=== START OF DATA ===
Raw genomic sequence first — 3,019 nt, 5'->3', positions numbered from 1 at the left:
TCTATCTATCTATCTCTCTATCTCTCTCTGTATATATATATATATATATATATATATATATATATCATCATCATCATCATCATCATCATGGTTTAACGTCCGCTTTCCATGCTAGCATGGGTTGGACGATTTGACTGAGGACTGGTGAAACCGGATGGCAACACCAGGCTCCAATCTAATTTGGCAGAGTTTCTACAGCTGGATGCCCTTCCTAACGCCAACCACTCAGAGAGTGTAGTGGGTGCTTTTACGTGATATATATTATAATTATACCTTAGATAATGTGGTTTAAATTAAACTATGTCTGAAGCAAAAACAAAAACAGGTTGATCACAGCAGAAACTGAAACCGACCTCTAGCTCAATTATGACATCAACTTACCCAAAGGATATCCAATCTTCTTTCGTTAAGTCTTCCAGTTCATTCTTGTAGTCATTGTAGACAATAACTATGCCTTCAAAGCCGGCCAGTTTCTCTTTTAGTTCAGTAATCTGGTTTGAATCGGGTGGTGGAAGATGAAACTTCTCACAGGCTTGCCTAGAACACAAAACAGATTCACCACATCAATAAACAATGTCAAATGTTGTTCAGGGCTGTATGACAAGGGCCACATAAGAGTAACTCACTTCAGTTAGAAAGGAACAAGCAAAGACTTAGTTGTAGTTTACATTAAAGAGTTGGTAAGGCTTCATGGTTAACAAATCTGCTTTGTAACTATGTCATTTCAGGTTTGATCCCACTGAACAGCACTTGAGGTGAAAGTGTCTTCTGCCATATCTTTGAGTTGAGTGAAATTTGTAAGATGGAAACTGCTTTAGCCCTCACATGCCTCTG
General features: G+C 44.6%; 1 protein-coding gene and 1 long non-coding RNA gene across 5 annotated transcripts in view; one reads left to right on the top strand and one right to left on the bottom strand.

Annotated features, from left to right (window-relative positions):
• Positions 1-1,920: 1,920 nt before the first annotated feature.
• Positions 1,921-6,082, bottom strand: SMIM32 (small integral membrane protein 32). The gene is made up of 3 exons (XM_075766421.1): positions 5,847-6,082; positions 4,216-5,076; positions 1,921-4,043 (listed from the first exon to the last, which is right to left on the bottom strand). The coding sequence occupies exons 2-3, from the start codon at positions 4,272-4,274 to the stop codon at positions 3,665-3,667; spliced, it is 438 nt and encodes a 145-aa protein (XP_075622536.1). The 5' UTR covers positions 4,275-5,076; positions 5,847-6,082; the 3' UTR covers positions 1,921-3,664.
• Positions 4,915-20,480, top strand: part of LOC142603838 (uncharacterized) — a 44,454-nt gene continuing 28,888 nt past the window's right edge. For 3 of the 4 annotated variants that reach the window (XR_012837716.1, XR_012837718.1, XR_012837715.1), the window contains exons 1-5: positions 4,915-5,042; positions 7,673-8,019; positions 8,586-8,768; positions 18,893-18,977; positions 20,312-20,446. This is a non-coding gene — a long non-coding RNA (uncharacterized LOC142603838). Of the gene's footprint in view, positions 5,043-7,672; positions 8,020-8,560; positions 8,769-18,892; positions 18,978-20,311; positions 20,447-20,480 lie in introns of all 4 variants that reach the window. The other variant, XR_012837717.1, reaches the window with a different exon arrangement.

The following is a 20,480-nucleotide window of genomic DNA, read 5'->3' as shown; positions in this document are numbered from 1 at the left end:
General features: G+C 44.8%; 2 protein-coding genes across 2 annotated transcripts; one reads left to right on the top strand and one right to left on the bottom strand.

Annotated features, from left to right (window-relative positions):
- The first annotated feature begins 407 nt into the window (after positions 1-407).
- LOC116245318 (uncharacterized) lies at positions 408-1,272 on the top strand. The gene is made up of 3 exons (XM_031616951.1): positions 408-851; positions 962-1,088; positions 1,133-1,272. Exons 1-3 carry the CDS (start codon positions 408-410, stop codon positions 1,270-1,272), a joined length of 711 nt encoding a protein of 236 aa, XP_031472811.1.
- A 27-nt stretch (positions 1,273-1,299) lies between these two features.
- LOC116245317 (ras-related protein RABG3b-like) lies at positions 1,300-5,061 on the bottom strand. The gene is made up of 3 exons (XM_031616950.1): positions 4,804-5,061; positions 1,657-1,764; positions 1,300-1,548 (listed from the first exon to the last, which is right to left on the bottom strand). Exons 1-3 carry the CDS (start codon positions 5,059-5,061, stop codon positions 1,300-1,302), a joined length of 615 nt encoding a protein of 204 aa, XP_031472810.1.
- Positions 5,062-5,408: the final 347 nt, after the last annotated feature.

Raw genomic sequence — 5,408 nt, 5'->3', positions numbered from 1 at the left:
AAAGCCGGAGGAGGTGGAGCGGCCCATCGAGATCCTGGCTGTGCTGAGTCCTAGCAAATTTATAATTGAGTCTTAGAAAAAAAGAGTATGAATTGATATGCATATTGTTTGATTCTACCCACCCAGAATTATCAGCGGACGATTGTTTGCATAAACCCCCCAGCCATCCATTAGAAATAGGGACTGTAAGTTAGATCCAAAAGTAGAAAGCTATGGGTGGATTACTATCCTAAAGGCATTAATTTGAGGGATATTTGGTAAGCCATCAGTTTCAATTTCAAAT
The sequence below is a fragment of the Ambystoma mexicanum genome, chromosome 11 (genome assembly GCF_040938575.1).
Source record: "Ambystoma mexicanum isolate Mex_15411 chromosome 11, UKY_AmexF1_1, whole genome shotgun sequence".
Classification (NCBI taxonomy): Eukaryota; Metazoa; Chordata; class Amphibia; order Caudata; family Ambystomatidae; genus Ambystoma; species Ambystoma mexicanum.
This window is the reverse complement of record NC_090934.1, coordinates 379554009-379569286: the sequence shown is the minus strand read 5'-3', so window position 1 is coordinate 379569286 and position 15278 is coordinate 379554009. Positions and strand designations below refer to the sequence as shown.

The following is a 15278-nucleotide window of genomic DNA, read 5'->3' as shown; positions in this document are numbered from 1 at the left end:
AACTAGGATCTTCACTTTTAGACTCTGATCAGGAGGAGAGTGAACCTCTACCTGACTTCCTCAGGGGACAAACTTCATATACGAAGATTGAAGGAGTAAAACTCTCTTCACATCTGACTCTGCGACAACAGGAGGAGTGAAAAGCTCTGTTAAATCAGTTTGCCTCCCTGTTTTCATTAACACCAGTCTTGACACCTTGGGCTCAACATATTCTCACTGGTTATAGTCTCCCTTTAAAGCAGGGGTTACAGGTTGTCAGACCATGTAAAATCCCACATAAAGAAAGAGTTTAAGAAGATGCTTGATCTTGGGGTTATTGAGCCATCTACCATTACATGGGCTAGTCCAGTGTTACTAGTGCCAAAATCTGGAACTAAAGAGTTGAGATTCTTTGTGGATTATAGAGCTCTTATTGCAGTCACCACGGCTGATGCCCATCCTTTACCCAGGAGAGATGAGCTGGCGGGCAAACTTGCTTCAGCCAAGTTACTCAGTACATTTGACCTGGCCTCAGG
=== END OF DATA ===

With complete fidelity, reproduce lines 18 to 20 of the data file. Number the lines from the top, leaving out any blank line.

The sequence below is a fragment of the Ambystoma mexicanum genome, chromosome 11 (genome assembly GCF_040938575.1).
Source record: "Ambystoma mexicanum isolate Mex_15411 chromosome 11, UKY_AmexF1_1, whole genome shotgun sequence".
Classification (NCBI taxonomy): Eukaryota; Metazoa; Chordata; class Amphibia; order Caudata; family Ambystomatidae; genus Ambystoma; species Ambystoma mexicanum.